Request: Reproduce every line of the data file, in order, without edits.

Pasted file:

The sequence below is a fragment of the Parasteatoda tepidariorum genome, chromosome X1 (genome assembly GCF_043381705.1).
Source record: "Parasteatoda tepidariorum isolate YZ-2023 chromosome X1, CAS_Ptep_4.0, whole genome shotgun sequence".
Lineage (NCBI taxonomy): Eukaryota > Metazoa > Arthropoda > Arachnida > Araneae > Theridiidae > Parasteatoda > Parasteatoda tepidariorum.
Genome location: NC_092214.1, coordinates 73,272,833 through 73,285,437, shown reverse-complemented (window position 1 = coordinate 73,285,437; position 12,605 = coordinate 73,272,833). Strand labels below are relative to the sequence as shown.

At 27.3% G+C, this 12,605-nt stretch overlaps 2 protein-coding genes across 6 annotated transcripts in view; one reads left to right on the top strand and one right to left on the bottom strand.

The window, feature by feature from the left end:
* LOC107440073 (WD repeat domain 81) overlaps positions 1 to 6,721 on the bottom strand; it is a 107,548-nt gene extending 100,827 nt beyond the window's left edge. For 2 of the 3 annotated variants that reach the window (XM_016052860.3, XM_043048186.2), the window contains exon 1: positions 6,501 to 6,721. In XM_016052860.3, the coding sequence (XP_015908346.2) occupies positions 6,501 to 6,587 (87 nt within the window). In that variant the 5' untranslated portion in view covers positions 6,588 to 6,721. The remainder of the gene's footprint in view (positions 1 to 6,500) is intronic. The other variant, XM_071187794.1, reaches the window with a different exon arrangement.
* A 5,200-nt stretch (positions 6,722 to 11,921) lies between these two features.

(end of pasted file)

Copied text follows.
The sequence below is a fragment of the Parasteatoda tepidariorum genome, chromosome X1 (genome assembly GCF_043381705.1).
Source record: "Parasteatoda tepidariorum isolate YZ-2023 chromosome X1, CAS_Ptep_4.0, whole genome shotgun sequence".
Lineage (NCBI taxonomy): Eukaryota > Metazoa > Arthropoda > Arachnida > Araneae > Theridiidae > Parasteatoda > Parasteatoda tepidariorum.
Genome location: NC_092214.1, coordinates 73,272,833 through 73,285,437, shown reverse-complemented (window position 1 = coordinate 73,285,437; position 12,605 = coordinate 73,272,833). Strand labels below are relative to the sequence as shown.

At 27.3% G+C, this 12,605-nt stretch overlaps 2 protein-coding genes across 6 annotated transcripts in view; one reads left to right on the top strand and one right to left on the bottom strand.

The window, feature by feature from the left end:
* LOC107440073 (WD repeat domain 81) overlaps positions 1 to 6,721 on the bottom strand; it is a 107,548-nt gene extending 100,827 nt beyond the window's left edge. For 2 of the 3 annotated variants that reach the window (XM_016052860.3, XM_043048186.2), the window contains exon 1: positions 6,501 to 6,721. In XM_016052860.3, the coding sequence (XP_015908346.2) occupies positions 6,501 to 6,587 (87 nt within the window). In that variant the 5' untranslated portion in view covers positions 6,588 to 6,721. The remainder of the gene's footprint in view (positions 1 to 6,500) is intronic. The other variant, XM_071187794.1, reaches the window with a different exon arrangement.
* A 5,200-nt stretch (positions 6,722 to 11,921) lies between these two features.